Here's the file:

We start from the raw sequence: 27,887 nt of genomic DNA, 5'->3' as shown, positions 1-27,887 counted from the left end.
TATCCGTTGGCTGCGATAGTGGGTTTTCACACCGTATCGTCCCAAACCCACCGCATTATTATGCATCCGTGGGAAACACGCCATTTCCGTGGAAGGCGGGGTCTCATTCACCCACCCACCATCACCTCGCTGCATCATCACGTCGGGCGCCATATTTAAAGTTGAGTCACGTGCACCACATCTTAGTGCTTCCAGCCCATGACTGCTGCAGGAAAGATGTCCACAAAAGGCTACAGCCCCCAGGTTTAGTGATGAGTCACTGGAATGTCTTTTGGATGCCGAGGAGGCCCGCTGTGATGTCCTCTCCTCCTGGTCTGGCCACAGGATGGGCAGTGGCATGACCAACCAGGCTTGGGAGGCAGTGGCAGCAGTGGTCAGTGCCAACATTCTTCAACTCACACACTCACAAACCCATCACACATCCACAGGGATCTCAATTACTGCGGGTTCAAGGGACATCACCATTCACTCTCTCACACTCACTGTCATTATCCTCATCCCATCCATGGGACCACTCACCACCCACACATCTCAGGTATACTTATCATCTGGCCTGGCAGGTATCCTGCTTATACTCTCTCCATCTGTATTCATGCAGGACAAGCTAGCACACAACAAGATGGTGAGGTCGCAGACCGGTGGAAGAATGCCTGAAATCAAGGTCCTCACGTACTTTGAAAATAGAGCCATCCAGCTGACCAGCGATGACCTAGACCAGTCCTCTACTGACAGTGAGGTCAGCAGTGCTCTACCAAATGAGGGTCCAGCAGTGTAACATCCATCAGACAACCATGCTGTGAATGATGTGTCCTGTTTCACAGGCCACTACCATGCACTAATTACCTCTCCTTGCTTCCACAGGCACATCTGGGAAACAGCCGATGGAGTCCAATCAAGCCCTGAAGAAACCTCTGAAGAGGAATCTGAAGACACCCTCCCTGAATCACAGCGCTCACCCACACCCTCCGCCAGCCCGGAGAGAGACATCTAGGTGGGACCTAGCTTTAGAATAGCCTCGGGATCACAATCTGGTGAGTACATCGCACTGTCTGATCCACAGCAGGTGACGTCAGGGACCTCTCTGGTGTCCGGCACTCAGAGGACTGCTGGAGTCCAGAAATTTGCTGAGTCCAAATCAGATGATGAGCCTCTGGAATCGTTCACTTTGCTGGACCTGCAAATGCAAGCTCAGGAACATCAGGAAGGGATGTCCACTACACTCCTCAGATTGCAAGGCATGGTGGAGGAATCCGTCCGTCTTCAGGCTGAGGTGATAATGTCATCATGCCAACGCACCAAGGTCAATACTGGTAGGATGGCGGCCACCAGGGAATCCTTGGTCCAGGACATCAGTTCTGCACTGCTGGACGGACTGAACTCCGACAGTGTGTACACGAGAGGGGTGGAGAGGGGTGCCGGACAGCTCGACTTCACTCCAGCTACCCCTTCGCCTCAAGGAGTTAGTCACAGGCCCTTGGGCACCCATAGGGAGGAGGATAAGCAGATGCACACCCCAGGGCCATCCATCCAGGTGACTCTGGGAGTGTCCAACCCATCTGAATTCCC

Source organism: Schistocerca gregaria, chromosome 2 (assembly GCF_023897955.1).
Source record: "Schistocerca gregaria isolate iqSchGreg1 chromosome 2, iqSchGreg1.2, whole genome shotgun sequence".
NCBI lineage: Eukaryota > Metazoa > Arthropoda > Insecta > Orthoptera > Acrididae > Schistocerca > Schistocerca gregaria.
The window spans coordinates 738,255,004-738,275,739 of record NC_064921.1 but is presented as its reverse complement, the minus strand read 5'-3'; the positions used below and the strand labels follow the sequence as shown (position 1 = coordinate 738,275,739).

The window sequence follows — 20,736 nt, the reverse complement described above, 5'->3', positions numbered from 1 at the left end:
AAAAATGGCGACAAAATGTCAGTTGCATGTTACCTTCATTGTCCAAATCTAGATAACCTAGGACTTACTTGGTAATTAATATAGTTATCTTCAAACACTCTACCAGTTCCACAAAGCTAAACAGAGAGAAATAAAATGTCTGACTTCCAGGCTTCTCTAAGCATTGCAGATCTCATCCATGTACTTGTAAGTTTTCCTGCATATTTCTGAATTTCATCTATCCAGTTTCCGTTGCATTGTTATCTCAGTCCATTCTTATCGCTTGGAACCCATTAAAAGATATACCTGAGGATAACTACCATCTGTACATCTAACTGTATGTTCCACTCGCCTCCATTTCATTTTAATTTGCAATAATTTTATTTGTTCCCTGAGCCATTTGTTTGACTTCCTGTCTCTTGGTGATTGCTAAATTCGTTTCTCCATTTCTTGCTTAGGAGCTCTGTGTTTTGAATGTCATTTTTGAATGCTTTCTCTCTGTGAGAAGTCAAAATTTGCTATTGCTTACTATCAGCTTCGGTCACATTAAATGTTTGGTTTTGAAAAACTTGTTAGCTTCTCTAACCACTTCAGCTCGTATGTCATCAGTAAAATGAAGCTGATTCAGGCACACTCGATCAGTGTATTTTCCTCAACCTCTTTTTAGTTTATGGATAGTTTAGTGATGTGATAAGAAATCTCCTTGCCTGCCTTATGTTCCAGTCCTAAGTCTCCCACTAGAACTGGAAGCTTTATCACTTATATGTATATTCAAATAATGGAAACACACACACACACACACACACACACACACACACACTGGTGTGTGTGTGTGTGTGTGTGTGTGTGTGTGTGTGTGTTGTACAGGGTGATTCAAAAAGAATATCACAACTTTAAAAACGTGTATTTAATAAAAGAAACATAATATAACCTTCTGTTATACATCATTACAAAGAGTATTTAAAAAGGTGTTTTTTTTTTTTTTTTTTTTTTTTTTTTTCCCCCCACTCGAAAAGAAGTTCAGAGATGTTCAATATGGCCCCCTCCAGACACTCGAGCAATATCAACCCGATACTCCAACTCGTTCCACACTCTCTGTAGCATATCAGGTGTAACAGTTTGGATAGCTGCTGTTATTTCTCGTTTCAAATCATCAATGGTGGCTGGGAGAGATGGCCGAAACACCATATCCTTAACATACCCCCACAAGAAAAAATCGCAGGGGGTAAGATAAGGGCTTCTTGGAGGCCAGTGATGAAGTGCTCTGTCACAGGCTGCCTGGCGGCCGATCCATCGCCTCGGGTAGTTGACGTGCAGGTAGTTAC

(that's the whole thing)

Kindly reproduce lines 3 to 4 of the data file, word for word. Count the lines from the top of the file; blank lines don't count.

Source organism: Schistocerca gregaria, chromosome 2 (assembly GCF_023897955.1).
Source record: "Schistocerca gregaria isolate iqSchGreg1 chromosome 2, iqSchGreg1.2, whole genome shotgun sequence".